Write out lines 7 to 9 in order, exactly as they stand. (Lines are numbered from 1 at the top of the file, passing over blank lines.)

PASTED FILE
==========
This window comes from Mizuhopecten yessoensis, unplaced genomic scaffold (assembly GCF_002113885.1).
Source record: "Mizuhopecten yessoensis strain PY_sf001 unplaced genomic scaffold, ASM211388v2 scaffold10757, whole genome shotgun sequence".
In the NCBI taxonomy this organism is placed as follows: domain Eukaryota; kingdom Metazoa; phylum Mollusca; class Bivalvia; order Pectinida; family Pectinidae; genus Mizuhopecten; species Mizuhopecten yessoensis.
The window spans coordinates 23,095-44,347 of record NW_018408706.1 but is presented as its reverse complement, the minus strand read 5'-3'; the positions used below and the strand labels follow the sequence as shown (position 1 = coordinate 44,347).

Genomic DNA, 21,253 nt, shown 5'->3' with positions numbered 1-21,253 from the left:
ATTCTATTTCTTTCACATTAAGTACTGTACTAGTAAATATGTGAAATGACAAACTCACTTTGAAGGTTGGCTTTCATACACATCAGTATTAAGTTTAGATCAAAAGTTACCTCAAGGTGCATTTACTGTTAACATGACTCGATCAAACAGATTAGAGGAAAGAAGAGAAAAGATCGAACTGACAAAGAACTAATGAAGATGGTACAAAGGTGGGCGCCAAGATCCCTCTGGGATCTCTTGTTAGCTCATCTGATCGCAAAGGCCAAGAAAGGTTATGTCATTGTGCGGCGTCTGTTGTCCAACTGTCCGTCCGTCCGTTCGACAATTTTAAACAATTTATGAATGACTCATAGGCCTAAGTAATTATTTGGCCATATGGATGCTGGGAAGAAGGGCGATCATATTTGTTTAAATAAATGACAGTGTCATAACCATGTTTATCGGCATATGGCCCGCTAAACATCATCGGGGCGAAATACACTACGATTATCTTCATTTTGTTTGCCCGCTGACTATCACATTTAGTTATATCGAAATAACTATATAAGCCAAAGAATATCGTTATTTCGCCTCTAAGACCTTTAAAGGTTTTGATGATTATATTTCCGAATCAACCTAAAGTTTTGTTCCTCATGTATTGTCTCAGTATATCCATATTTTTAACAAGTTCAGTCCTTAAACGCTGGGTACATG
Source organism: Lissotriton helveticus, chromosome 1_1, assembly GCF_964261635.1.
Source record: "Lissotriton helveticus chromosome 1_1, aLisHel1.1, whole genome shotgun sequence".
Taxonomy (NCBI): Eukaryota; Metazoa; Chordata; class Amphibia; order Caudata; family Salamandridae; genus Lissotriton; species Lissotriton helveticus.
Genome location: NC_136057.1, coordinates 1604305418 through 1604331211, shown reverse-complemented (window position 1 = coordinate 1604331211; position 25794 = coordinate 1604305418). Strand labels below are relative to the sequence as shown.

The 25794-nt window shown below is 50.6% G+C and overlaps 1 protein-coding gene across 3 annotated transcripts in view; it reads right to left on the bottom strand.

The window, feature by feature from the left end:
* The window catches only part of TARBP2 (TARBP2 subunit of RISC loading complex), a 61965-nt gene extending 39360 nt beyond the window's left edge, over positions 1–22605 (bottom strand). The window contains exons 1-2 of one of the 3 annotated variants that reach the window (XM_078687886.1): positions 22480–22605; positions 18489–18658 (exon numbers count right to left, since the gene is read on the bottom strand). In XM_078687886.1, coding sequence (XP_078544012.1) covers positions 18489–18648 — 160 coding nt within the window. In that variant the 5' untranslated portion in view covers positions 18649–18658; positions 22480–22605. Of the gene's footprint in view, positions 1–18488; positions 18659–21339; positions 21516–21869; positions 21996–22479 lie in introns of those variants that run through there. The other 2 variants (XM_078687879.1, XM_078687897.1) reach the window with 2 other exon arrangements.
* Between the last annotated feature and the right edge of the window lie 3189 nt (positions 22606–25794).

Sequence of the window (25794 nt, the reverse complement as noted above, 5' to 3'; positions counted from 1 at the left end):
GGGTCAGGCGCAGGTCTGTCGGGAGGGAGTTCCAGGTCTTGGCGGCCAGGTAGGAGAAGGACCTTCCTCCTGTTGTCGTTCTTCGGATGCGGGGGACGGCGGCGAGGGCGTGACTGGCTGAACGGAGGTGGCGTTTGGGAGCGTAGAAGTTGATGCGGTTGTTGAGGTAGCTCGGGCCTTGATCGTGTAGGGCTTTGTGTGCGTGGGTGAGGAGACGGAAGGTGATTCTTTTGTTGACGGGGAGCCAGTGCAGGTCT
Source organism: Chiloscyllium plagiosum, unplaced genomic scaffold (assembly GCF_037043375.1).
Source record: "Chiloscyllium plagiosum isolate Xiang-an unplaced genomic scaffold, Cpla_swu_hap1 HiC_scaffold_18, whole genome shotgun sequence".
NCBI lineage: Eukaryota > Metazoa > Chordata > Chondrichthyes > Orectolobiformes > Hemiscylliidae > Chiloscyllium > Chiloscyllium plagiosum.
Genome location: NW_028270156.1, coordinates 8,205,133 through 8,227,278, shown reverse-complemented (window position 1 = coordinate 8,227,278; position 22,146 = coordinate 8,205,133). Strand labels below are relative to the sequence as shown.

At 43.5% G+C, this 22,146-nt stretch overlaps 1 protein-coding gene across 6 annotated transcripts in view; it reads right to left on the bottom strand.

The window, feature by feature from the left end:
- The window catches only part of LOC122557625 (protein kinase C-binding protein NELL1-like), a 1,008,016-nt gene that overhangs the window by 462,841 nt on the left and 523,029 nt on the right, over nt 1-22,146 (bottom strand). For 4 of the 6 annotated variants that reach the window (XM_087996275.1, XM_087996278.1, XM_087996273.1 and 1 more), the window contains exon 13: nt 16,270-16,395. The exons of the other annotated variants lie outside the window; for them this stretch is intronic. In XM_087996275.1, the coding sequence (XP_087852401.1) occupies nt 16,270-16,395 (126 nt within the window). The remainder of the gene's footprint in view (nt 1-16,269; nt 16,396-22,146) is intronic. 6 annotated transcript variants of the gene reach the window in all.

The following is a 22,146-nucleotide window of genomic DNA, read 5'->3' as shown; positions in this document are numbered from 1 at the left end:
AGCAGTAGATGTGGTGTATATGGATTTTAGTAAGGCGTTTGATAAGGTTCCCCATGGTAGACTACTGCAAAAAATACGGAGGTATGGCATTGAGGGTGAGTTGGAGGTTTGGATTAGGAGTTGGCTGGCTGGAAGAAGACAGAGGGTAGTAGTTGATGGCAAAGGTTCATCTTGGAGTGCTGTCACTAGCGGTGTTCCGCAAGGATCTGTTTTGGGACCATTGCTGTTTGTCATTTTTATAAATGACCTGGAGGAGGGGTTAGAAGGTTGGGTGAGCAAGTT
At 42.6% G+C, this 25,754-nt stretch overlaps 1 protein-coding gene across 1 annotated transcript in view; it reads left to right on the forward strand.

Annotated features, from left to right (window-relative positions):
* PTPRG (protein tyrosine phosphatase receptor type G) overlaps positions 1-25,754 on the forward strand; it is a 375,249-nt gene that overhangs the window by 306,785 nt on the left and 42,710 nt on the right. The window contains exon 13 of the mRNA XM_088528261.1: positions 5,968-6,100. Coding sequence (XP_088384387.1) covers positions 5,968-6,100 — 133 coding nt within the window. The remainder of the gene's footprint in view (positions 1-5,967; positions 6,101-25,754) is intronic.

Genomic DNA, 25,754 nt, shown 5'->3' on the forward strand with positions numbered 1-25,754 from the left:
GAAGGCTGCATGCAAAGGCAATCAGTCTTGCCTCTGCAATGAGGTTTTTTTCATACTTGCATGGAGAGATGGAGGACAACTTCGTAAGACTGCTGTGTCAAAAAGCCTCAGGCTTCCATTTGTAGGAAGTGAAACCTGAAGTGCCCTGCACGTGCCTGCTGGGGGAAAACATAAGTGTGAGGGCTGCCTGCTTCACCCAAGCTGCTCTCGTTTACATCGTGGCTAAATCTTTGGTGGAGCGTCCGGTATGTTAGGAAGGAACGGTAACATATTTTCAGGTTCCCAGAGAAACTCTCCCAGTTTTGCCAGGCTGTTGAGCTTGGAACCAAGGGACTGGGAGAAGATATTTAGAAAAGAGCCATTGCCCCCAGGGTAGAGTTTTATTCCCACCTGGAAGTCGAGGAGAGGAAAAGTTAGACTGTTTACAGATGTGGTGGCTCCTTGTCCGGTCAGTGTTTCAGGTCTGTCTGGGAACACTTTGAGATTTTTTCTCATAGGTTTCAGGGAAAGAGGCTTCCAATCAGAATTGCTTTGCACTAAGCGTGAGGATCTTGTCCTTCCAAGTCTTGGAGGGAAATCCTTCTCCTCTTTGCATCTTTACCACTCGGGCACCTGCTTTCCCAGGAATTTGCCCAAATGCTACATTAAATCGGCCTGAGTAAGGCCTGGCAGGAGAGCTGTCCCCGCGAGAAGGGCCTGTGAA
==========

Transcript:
Source organism: Lissotriton helveticus, chromosome 1_1, assembly GCF_964261635.1.
Source record: "Lissotriton helveticus chromosome 1_1, aLisHel1.1, whole genome shotgun sequence".
Taxonomy (NCBI): Eukaryota; Metazoa; Chordata; class Amphibia; order Caudata; family Salamandridae; genus Lissotriton; species Lissotriton helveticus.